The Notorious B.I.G.: 10 Definitive Tracks

The Notorious B.I.G.

Today (March 9th) marks 20 years since The Notorious B.I.G. — debatably Hip-Hop’s greatest demigod — was tragically killed in a drive-by shooting in Los Angeles (which is still unsolved to this day). Following the very crucial debut Ready To Die, B.I.G.’s sophomore release Life After Death was then released to the masses only a couple of weeks later; that album has since earned the very rare Diamond status as well as landed on virtually everyone’s ‘Greatest Albums’ list, Hip-Hop or otherwise. It can be said that the Brooklyn legend single-handedly spawned the careers of many of your favorite artists to date — JAY Z, The LOX, Ma$e, Junior M.A.F.I.A. (particularly Lil’ Kim and Lil’ Cease)…even Sean “Diddy” Combs (the man formerly/currently known as Puff Daddy who oversaw B.I.G.’s career from its inception) rose from Biggie Smalls’ death to prominence as one of Rap’s wealthiest moguls. Simply put, B.I.G.’s legacy remains lasting even two decades after his passing.

Naming B.I.G.’s best tracks is really a call for contentious debate; nonetheless, RESPECT. has put together ten of his more definitive cuts, along with notable lyrics and why these songs had such great impact. Feel free to add to the interminable discussion by leaving your response below. R.I.P. to one of the best that ever did it.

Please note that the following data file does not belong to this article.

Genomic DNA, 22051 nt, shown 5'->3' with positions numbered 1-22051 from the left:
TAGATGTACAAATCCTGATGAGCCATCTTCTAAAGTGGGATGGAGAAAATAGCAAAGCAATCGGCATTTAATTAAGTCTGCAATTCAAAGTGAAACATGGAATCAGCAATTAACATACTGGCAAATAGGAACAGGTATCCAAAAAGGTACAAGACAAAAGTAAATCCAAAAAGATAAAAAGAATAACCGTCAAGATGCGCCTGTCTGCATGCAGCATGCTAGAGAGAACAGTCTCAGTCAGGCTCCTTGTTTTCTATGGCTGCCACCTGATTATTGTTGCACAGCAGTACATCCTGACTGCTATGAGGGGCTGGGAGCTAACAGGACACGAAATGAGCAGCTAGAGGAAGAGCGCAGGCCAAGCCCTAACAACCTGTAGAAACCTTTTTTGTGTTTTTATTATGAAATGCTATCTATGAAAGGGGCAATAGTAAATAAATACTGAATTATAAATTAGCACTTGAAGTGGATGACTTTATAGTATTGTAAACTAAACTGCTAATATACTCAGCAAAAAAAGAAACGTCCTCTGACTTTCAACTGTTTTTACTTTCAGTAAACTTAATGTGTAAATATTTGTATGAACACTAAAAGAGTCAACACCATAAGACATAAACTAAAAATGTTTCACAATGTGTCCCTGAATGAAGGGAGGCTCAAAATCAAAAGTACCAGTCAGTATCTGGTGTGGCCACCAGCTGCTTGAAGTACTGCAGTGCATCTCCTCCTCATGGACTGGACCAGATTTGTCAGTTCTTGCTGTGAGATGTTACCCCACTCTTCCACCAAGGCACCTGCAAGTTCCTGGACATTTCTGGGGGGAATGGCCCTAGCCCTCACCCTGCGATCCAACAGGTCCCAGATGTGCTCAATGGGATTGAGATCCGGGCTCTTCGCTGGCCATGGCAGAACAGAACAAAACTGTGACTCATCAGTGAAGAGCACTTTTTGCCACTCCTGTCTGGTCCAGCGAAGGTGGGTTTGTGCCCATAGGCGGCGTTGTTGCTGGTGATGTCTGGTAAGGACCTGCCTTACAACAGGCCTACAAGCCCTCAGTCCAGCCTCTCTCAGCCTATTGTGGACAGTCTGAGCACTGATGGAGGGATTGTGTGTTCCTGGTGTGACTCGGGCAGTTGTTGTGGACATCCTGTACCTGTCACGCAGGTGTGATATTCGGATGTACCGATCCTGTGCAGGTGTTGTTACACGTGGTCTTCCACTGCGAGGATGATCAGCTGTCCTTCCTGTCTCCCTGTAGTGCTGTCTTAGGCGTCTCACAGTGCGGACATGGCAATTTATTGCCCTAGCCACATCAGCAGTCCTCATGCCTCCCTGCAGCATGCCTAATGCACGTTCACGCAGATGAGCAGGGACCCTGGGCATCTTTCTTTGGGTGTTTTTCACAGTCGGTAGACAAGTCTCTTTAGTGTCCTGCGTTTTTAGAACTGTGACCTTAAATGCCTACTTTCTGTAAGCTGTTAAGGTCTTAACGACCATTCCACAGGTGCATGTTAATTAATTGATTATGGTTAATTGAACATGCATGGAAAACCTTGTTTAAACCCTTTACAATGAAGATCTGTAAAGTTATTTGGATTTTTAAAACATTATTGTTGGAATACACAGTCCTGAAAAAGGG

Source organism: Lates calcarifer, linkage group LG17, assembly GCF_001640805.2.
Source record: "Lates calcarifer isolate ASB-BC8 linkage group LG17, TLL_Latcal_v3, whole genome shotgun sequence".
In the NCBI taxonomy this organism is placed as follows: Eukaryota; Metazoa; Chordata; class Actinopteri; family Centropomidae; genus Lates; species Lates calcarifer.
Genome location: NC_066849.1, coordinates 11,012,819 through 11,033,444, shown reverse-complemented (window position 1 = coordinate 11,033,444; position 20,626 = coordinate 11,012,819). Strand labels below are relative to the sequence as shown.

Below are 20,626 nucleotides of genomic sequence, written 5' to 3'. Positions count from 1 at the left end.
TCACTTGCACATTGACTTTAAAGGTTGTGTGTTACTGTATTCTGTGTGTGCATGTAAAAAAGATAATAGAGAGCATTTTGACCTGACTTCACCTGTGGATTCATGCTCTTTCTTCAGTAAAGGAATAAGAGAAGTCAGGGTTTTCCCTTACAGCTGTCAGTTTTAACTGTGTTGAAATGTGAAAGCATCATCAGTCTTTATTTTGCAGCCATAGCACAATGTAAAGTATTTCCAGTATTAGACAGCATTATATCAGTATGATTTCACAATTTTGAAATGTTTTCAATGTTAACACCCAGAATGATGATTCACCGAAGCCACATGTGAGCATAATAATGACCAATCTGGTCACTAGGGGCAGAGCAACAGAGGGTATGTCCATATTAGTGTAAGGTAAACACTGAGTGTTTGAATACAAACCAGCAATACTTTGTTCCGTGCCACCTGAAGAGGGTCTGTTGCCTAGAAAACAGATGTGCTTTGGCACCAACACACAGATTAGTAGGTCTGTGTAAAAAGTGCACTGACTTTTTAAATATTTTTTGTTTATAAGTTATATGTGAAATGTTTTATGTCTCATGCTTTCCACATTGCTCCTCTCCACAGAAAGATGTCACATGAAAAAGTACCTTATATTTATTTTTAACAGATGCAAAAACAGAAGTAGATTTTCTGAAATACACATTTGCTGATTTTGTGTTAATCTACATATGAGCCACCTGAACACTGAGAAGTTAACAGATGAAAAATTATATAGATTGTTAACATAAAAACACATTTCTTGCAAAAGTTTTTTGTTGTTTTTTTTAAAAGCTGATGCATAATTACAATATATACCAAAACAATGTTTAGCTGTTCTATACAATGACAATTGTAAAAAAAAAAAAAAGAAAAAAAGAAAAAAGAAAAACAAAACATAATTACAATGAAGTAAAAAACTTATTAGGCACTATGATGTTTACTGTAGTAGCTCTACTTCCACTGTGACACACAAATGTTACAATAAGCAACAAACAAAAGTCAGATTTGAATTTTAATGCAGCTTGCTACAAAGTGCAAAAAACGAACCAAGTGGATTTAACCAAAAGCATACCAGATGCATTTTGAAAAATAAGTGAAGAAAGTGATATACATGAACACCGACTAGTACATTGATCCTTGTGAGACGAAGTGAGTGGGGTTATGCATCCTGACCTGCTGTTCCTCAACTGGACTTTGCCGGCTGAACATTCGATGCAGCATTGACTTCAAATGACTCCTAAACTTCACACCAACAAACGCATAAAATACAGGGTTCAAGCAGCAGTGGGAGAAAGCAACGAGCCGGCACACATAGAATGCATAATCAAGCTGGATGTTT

“Everyday Struggle” (from Ready To Die)

Essentially, “Everyday Struggle” is a first-hand account of a drug dealer’s rise to success in the face of adversity…from it’s core, the track simply spoke to everyone who’s having a hard time financially, from the soon-to-be-father who’s unsure of how he can support his child to the blue-collar worker exhausting themselves over pennies, living check-to-check to survive. “Everyday Struggle” was that perfect mixture of emotional vulnerability and — as we’ve come to know — impeccable storytelling by B.I.G.

I know how it feel to wake up f***ed up
Pockets broke as hell, another rock to sell